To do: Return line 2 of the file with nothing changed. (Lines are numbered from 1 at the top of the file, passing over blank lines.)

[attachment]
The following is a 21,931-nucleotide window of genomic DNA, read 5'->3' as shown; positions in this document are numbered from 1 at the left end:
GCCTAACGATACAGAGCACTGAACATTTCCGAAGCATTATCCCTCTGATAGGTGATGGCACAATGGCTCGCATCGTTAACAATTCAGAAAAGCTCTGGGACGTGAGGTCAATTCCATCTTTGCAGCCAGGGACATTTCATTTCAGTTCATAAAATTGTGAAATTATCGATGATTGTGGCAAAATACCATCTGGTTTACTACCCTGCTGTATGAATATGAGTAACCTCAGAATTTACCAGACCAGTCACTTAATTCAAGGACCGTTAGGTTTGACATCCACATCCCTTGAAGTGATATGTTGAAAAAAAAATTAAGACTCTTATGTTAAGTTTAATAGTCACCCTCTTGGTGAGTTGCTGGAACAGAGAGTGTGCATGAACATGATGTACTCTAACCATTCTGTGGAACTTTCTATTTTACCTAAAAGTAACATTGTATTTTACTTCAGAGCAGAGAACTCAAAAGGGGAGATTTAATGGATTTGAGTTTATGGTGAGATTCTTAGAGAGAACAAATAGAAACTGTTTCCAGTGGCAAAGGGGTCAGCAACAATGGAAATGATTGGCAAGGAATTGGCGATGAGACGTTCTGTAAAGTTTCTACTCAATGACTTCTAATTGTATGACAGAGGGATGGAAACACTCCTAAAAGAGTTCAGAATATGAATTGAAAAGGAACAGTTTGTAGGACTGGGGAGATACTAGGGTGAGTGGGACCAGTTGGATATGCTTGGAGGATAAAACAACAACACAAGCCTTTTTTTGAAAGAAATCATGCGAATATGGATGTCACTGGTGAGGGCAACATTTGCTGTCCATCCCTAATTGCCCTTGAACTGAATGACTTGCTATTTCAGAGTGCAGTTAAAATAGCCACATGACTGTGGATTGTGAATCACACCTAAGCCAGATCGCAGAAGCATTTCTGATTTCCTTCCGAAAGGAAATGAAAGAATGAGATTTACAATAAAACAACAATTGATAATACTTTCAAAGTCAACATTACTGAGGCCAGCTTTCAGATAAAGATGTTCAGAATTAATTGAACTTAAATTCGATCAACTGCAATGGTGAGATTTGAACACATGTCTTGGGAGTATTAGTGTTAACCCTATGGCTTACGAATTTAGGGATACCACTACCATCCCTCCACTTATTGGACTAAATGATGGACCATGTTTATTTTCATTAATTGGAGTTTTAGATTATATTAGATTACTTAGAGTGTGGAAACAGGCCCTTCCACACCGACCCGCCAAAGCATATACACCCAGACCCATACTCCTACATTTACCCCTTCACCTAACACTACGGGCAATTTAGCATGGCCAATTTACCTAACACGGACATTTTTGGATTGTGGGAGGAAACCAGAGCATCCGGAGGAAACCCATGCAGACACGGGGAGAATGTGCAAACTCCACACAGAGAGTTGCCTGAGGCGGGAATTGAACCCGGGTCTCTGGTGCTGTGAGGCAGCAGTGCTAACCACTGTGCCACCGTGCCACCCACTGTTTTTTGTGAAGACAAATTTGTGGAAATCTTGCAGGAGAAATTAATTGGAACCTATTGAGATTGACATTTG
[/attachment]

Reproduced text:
GCCTAACGATACAGAGCACTGAACATTTCCGAAGCATTATCCCTCTGATAGGTGATGGCACAATGGCTCGCATCGTTAACAATTCAGAAAAGCTCTGGGACGTGAGGTCAATTCCATCTTTGCAGCCAGGGACATTTCATTTCAGTTCATAAAATTGTGAAATTATCGATGATTGTGGCAAAATACCATCTGGTTTACTACCCTGCTGTATGAATATGAGTAACCTCAGAATTTACCAGACCAGTCACTTAATTCAAGGACCGTTAGGTTTGACATCCACATCCCTTGAAGTGATATGTTGAAAAAAAAATTAAGACTCTTATGTTAAGTTTAATAGTCACCCTCTTGGTGAGTTGCTGGAACAGAGAGTGTGCATGAACATGATGTACTCTAACCATTCTGTGGAACTTTCTATTTTACCTAAAAGTAACATTGTATTTTACTTCAGAGCAGAGAACTCAAAAGGGGAGATTTAATGGATTTGAGTTTATGGTGAGATTCTTAGAGAGAACAAATAGAAACTGTTTCCAGTGGCAAAGGGGTCAGCAACAATGGAAATGATTGGCAAGGAATTGGCGATGAGACGTTCTGTAAAGTTTCTACTCAATGACTTCTAATTGTATGACAGAGGGATGGAAACACTCCTAAAAGAGTTCAGAATATGAATTGAAAAGGAACAGTTTGTAGGACTGGGGAGATACTAGGGTGAGTGGGACCAGTTGGATATGCTTGGAGGATAAAACAACAACACAAGCCTTTTTTTGAAAGAAATCATGCGAATATGGATGTCACTGGTGAGGGCAACATTTGCTGTCCATCCCTAATTGCCCTTGAACTGAATGACTTGCTATTTCAGAGTGCAGTTAAAATAGCCACATGACTGTGGATTGTGAATCACACCTAAGCCAGATCGCAGAAGCATTTCTGATTTCCTTCCGAAAGGAAATGAAAGAATGAGATTTACAATAAAACAACAATTGATAATACTTTCAAAGTCAACATTACTGAGGCCAGCTTTCAGATAAAGATGTTCAGAATTAATTGAACTTAAATTCGATCAACTGCAATGGTGAGATTTGAACACATGTCTTGGGAGTATTAGTGTTAACCCTATGGCTTACGAATTTAGGGATACCACTACCATCCCTCCACTTATTGGACTAAATGATGGACCATGTTTATTTTCATTAATTGGAGTTTTAGATTATATTAGATTACTTAGAGTGTGGAAACAGGCCCTTCCACACCGACCCGCCAAAGCATATACACCCAGACCCATACTCCTACATTTACCCCTTCACCTAACACTACGGGCAATTTAGCATGGCCAATTTACCTAACACGGACATTTTTGGATTGTGGGAGGAAACCAGAGCATCCGGAGGAAACCCATGCAGACACGGGGAGAATGTGCAAACTCCACACAGAGAGTTGCCTGAGGCGGGAATTGAACCCGGGTCTCTGGTGCTGTGAGGCAGCAGTGCTAACCACTGTGCCACCGTGCCACCCACTGTTTTTTGTGAAGACAAATTTGTGGAAATCTTGCAGGAGAAATTAATTGGAACCTATTGAGATTGACATTTG